[Pushback: Sgidi residents meet to discuss sustainable alternatives to the Xolobeni Mineral Sands Project by Mineral Commodities (Delwyn Verasamy)]
Mtentu village already has a functioning, popular lodge, which the community has leased out.
“Ecotourism is one of our alternatives [to mining] because we don’t want to just say tourism. In other places people are complaining of tourism. It’s very broad. In other areas communities are being displaced in the name of tourism,” says Nonhle Mbuthuma, a member of Accoda and the leader of the Amadiba Crisis Committee.
She has been forced to get bodyguards after threats on her life, which came soon after Rhadebe was killed.
“We need to say what kind of tourism we need [and] be careful of ensuring that people don’t get displaced. We need people to start tourism that is easy and fits into their lives,” she says.
On a rainy afternoon, she leads a group of locals and two officials from the department of environmental affairs to the proposed site for the lodge. The hour-long inspection reveals a land rich in indigenous medicinal plants, fruit, fresh water and breathtakingly beautiful views.
The officials express satisfaction and make suggestions. It all looks hopeful. But a long process of paperwork and general government bureaucracy and officialdom awaits.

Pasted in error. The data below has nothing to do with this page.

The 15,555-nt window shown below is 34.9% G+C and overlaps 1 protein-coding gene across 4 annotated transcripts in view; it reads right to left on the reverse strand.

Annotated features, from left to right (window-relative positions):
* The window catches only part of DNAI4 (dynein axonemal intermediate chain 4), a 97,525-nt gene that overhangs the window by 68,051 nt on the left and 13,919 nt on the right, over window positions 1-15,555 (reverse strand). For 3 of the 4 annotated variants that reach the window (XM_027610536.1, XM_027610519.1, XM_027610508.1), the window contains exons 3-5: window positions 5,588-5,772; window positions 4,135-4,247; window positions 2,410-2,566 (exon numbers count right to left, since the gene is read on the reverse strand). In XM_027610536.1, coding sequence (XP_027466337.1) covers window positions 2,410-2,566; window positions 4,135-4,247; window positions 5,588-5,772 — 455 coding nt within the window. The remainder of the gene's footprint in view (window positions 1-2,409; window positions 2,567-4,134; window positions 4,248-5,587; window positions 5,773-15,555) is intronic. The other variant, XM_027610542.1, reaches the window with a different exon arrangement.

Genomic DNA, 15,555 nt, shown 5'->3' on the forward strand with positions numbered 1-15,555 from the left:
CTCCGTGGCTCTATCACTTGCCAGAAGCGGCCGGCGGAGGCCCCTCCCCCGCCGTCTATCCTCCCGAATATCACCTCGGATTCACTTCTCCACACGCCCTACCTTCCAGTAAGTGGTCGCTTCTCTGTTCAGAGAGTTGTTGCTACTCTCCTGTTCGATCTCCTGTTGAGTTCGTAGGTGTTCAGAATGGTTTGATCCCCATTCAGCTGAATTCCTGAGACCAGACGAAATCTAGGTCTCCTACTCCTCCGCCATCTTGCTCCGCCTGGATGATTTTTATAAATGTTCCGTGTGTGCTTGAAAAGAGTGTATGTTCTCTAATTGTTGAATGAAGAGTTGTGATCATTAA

There is an air of optimism among the residents, who have endured years of tension that has divided families and clans. Residents fears the moratorium may be a ploy to buy time and let the flames of rebellion subside so that mining can resume. Perhaps the lodge will bring an end to the threat of mining that will take away their way of life and livelihoods.
“We are the richest [people]. We have plenty of things that lots of people don’t have. We have land. We have clean water throughout the year. That is why we do agriculture throughout the year. We only buy what we can’t produce. There are no taps here. Even the municipality doesn’t deliver water here. We have clean natural water. And you call us poor?” says another elder, Mfihlelwa Mnyamane, as he scanning the landscape.